A recently published study in JAMA provides the estimates of coronavirus disease 2019 (COVID-19)-related mortality and excess all-cause mortality in the US and 20 peer countries during the delta and omicron waves of infection.
The COVID-19 pandemic caused by the Severe Acute Respiratory Syndrome Coronavirus 2 (SARS-CoV-2) has caused significant damage to the healthcare and business sectors worldwide. The highest number of COVID-19 mortalities was observed in the United States. The country has also experienced higher all-cause mortality than other countries in 2020.
With the rapid deployment of effective COVID-19 vaccines, a significant decrease in new cases and mortality has been observed worldwide. However, with the emergence of new virus variants, a gradual decline in vaccine effectiveness has been noted over time.
In the current study, scientists compared COVID-19-related mortality and excess all-cause mortality in the United States and 20 Organization for Economic Co-operation and Development (OECD) peer countries during the delta and winter omicron waves.
The scientists collected the US COVID-19-related mortality, all-cause mortality and immunization data from the US Centers for Disease Control and Prevention (CDC). The analysis considered all US data and the ten most and least vaccinated states.
For other peer countries, they collected COVID-19 mortality data from the World Health Organization (WHO), all-cause mortality data from the OECD databases, and immunization data from Our World in Data.
Mortality rates were estimated over two time periods: the delta-dominated period (June 2021 to December 2021) and the omicron-dominated period (December 2021 to March 2022). Mortality in each period was compared to mortality in 2015-2019 to estimate excess all-cause mortality.
Estimated US COVID-19-related mortality rates were 61 per 100,000 and 51 per 100,000 during the Delta and Omicron periods, respectively. The US all-cause mortality rate and the federal immunization status mortality rate were significantly higher than those observed in other comparator countries.
A significant difference in mortality rates was observed between high and low immunization coverage states. In particular, states with high immunization coverage (73%) had 75 deaths per 100,000 people; in contrast, states with low immunization coverage (52%) had 146 deaths per 100,000 people.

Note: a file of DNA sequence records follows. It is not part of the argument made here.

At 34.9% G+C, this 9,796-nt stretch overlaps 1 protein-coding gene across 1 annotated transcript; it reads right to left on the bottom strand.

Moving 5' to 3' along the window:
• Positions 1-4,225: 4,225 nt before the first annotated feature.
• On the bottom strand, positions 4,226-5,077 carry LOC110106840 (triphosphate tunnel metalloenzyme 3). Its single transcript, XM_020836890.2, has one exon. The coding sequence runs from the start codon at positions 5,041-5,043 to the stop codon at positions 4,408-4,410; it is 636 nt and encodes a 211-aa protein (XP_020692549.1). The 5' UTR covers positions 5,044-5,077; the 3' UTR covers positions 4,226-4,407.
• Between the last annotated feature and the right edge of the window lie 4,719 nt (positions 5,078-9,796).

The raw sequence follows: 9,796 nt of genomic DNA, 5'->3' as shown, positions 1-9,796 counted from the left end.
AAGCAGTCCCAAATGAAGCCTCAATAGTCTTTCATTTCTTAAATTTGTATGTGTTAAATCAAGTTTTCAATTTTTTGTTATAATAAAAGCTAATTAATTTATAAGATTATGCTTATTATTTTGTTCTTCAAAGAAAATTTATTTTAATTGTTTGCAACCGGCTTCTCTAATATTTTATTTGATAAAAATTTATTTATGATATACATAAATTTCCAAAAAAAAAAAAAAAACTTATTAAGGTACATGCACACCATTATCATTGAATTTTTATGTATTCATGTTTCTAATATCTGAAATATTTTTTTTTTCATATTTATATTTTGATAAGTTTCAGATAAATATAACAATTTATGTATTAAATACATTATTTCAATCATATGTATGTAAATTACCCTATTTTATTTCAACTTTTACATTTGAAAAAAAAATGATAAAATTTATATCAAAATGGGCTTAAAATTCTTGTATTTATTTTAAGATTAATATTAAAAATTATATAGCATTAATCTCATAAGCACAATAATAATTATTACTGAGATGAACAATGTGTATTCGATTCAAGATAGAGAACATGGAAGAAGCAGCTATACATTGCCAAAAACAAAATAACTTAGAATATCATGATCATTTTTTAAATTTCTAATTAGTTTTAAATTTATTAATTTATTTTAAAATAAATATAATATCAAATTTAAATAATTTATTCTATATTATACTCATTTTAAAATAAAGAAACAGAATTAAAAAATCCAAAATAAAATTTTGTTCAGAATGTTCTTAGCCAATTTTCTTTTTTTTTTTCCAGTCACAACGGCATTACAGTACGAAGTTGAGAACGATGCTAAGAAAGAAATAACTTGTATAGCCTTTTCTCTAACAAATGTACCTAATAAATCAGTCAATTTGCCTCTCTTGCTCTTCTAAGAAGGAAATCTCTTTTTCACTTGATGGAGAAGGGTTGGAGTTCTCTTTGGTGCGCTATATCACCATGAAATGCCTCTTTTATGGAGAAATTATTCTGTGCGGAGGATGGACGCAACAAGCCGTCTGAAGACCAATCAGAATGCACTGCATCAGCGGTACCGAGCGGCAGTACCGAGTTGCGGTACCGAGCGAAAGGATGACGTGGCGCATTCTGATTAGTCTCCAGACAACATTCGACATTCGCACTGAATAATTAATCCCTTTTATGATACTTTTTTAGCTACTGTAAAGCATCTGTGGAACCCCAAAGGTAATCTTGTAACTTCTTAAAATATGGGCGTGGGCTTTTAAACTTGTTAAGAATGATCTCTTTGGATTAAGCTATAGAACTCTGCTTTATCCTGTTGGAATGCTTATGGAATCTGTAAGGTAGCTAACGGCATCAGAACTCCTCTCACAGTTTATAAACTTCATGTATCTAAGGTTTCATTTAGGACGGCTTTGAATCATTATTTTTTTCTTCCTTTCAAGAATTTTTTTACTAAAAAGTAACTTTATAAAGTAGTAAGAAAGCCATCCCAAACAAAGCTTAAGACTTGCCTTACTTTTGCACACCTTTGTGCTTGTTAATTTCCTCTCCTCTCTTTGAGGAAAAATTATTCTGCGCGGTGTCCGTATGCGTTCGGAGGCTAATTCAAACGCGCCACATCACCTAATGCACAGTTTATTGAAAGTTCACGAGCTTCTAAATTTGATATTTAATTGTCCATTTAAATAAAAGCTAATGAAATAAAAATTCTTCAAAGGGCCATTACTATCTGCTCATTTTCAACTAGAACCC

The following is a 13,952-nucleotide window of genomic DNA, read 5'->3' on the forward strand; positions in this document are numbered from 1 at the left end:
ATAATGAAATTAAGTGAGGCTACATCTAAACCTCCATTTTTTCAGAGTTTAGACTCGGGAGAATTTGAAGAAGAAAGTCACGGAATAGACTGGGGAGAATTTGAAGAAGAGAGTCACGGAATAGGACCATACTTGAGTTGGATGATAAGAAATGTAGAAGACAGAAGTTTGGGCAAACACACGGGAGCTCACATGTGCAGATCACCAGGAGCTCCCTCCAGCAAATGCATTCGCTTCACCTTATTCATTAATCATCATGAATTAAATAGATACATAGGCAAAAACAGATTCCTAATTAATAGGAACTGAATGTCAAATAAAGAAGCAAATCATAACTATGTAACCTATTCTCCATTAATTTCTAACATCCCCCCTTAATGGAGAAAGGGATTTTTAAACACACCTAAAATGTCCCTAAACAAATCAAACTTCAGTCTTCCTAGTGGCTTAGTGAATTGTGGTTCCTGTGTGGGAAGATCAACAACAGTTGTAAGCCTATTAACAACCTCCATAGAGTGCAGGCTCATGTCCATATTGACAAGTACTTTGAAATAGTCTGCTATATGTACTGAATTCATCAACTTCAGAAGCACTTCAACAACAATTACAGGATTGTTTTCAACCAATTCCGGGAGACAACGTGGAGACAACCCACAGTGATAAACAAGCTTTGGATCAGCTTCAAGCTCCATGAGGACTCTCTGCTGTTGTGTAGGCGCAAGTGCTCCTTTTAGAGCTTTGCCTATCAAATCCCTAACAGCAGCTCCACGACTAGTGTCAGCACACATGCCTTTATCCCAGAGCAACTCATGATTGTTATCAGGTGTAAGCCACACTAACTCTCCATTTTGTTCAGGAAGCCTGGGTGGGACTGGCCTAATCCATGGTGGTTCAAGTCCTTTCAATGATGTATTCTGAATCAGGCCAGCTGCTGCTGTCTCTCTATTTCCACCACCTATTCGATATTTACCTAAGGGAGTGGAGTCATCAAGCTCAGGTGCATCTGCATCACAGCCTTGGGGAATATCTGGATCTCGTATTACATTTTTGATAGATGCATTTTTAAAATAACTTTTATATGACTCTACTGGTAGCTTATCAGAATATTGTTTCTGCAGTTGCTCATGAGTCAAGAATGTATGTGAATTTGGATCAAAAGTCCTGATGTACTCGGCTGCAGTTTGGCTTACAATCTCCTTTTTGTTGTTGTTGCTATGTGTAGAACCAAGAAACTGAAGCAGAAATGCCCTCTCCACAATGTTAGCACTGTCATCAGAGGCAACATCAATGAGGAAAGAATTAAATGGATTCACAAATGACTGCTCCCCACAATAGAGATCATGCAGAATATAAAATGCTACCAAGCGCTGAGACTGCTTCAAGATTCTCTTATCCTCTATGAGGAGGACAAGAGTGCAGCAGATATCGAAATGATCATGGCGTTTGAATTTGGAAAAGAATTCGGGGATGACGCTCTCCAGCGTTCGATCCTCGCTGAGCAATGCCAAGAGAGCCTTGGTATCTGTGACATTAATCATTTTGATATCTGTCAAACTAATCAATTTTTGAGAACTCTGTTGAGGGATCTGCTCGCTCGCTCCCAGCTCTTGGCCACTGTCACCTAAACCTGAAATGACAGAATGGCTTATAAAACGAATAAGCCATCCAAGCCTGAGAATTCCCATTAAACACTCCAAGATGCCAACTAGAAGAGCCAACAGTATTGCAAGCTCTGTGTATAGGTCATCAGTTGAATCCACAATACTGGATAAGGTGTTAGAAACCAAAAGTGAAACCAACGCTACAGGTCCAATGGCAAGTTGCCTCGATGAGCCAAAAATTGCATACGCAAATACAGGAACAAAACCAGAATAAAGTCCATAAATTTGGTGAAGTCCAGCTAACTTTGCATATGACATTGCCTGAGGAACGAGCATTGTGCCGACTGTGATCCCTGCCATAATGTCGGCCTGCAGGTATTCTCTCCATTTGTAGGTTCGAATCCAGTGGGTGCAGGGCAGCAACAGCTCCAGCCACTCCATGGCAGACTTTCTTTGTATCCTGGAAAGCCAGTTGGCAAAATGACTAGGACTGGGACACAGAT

The overall mortality rate in the US was estimated at 145 per 100,000 people, which was significantly higher than other comparable countries. However, the excess all-cause mortality rate in states with high immunization coverage was comparable to that in other peer countries during the combined Delta and Omicron period.
Looking at each period individually, significantly higher all-cause mortality was observed in these states during the Omicron period compared to many peer countries. However, significantly lower all-cause mortality than COVID-19 mortality was observed in these states during this wave.
Estimated Mortality Rates
According to the predictions, made by matching US COVID-19 mortality to that of the ten most vaccinated states, the country would have prevented 122,304 deaths during the combined Delta and Omicron period.
Similarly, assuming identical excess all-cause mortality between the US and the top ten most vaccinated states, the US would have prevented 266,700 deaths over the entire period.
Assuming identical mortality rates between the US and other peer countries, the US would have prevented 154,622-357,899 deaths in COVID-19 and 209,924-465,747 in all-cause mortality.
The study estimates that the US experienced significantly higher COVID-19 mortality and excess all-cause mortality than other peer countries in 2021 and early 2022. However, the states with high vaccination coverage do not reflect a similar situation. This finding underscores the importance of COVID-19 vaccination in reducing mortality.